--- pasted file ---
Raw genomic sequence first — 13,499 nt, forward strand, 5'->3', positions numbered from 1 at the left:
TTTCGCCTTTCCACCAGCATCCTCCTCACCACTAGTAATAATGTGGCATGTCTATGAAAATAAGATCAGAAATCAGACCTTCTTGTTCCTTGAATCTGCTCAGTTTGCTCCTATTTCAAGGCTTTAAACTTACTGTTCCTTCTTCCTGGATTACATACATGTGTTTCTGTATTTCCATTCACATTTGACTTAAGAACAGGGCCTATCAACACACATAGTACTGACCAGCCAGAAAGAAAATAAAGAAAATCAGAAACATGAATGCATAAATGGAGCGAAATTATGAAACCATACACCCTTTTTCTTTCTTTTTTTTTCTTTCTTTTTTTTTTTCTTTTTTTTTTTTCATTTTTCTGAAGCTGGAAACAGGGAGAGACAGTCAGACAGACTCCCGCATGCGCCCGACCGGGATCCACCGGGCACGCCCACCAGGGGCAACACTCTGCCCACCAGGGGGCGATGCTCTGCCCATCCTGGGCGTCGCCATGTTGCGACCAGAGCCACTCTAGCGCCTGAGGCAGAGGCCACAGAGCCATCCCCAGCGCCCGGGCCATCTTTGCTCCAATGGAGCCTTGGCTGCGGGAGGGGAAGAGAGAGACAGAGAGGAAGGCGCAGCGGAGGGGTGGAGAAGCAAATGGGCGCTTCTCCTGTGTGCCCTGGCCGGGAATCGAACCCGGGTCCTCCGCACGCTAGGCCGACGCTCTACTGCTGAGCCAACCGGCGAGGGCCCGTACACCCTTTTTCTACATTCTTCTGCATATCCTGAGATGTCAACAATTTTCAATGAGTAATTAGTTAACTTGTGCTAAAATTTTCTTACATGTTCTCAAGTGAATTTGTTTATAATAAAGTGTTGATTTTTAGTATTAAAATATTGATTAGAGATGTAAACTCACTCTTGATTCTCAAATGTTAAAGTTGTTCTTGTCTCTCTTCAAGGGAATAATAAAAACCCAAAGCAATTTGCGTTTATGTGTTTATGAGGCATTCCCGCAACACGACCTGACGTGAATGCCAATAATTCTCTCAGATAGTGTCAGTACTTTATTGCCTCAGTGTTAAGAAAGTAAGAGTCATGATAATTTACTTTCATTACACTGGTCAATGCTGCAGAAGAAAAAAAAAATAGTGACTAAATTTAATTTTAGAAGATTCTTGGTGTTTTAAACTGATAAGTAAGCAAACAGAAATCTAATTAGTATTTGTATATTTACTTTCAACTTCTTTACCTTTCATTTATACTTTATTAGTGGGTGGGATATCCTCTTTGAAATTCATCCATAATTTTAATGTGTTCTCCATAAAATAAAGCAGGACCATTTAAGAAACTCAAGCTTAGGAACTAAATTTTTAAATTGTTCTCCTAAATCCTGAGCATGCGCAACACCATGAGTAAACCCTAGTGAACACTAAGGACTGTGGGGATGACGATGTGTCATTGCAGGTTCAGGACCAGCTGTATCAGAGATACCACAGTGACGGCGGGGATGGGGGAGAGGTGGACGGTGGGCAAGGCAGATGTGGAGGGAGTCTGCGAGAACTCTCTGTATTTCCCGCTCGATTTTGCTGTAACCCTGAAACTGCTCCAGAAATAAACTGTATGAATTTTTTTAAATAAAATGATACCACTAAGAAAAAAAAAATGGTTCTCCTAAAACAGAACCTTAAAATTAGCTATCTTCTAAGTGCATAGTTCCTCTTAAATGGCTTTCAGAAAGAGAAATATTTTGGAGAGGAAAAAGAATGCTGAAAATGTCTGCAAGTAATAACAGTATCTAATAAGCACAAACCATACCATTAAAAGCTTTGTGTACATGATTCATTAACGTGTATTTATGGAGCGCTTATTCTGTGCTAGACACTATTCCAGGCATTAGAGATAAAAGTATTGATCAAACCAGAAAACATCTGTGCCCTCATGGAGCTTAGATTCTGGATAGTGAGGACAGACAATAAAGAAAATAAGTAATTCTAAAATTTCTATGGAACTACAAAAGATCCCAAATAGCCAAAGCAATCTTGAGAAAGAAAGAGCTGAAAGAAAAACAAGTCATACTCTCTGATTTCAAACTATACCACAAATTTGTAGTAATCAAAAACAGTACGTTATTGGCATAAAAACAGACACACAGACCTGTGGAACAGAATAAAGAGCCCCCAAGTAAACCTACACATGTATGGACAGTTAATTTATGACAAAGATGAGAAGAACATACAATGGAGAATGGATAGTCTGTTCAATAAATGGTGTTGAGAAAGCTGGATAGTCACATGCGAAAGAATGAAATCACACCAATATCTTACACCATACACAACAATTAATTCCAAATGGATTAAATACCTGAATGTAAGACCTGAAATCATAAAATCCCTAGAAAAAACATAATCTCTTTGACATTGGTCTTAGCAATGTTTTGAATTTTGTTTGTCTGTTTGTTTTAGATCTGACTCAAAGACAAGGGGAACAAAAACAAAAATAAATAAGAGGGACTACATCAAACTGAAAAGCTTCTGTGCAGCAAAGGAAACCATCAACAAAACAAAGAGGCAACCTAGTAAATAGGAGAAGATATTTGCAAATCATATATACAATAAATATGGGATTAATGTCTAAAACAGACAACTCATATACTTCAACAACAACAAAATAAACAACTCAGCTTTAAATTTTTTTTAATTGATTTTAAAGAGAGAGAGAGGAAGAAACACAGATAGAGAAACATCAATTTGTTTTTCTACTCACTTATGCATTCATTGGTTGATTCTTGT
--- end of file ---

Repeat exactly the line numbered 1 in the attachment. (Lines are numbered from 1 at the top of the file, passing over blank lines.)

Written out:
Raw genomic sequence first — 13,499 nt, forward strand, 5'->3', positions numbered from 1 at the left: